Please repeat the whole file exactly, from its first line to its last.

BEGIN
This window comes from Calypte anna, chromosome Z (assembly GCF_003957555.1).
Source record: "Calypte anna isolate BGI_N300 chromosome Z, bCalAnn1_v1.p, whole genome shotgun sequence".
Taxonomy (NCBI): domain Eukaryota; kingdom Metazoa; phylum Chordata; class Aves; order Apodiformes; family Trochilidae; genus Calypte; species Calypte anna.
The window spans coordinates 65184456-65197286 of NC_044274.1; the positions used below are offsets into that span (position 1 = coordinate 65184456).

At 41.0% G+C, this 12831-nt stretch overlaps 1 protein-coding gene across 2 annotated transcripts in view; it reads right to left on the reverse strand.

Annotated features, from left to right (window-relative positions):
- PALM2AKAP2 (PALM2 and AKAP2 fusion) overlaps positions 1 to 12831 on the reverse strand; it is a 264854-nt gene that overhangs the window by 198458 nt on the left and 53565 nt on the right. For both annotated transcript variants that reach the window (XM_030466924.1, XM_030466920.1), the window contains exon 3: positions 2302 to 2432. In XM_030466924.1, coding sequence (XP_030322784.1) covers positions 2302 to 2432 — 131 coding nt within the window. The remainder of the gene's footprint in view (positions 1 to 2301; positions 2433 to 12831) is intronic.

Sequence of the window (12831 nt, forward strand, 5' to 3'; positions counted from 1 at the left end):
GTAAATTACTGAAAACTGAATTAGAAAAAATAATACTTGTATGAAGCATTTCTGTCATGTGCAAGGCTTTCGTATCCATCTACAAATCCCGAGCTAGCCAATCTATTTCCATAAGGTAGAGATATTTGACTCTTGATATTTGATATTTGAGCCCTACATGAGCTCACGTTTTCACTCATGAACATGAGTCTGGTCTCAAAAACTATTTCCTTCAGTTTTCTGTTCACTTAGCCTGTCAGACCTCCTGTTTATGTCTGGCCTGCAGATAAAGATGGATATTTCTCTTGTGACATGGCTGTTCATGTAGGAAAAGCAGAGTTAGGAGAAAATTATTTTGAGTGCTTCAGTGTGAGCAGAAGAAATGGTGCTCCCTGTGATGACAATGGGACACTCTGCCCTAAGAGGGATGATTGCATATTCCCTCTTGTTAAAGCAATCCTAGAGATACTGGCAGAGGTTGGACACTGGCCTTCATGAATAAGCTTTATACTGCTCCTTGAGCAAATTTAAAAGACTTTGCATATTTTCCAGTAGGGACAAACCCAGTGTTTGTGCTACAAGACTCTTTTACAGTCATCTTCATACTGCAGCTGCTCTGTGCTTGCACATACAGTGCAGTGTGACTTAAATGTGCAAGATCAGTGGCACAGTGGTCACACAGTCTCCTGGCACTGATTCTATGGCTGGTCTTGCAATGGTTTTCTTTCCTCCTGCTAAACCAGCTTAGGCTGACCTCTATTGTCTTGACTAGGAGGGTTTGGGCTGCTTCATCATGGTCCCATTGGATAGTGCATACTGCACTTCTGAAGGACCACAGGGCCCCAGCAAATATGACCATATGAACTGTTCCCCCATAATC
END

This window comes from Calypte anna, chromosome Z (assembly GCF_003957555.1).
Source record: "Calypte anna isolate BGI_N300 chromosome Z, bCalAnn1_v1.p, whole genome shotgun sequence".
Taxonomy (NCBI): domain Eukaryota; kingdom Metazoa; phylum Chordata; class Aves; order Apodiformes; family Trochilidae; genus Calypte; species Calypte anna.
The window spans coordinates 65184456-65197286 of NC_044274.1; the positions used below are offsets into that span (position 1 = coordinate 65184456).

At 41.0% G+C, this 12831-nt stretch overlaps 1 protein-coding gene across 2 annotated transcripts in view; it reads right to left on the reverse strand.

Annotated features, from left to right (window-relative positions):
- PALM2AKAP2 (PALM2 and AKAP2 fusion) overlaps positions 1 to 12831 on the reverse strand; it is a 264854-nt gene that overhangs the window by 198458 nt on the left and 53565 nt on the right. For both annotated transcript variants that reach the window (XM_030466924.1, XM_030466920.1), the window contains exon 3: positions 2302 to 2432. In XM_030466924.1, coding sequence (XP_030322784.1) covers positions 2302 to 2432 — 131 coding nt within the window. The remainder of the gene's footprint in view (positions 1 to 2301; positions 2433 to 12831) is intronic.

Sequence of the window (12831 nt, forward strand, 5' to 3'; positions counted from 1 at the left end):
GTAAATTACTGAAAACTGAATTAGAAAAAATAATACTTGTATGAAGCATTTCTGTCATGTGCAAGGCTTTCGTATCCATCTACAAATCCCGAGCTAGCCAATCTATTTCCATAAGGTAGAGATATTTGACTCTTGATATTTGATATTTGAGCCCTACATGAGCTCACGTTTTCACTCATGAACATGAGTCTGGTCTCAAAAACTATTTCCTTCAGTTTTCTGTTCACTTAGCCTGTCAGACCTCCTGTTTATGTCTGGCCTGCAGATAAAGATGGATATTTCTCTTGTGACATGGCTGTTCATGTAGGAAAAGCAGAGTTAGGAGAAAATTATTTTGAGTGCTTCAGTGTGAGCAGAAGAAATGGTGCTCCCTGTGATGACAATGGGACACTCTGCCCTAAGAGGGATGATTGCATATTCCCTCTTGTTAAAGCAATCCTAGAGATACTGGCAGAGGTTGGACACTGGCCTTCATGAATAAGCTTTATACTGCTCCTTGAGCAAATTTAAAAGACTTTGCATATTTTCCAGTAGGGACAAACCCAGTGTTTGTGCTACAAGACTCTTTTACAGTCATCTTCATACTGCAGCTGCTCTGTGCTTGCACATACAGTGCAGTGTGACTTAAATGTGCAAGATCAGTGGCACAGTGGTCACACAGTCTCCTGGCACTGATTCTATGGCTGGTCTTGCAATGGTTTTCTTTCCTCCTGCTAAACCAGCTTAGGCTGACCTCTATTGTCTTGACTAGGAGGGTTTGGGCTGCTTCATCATGGTCCCATTGGATAGTGCATACTGCACTTCTGAAGGACCACAGGGCCCCAGCAAATATGACCATATGAACTGTTCCCCCATAATC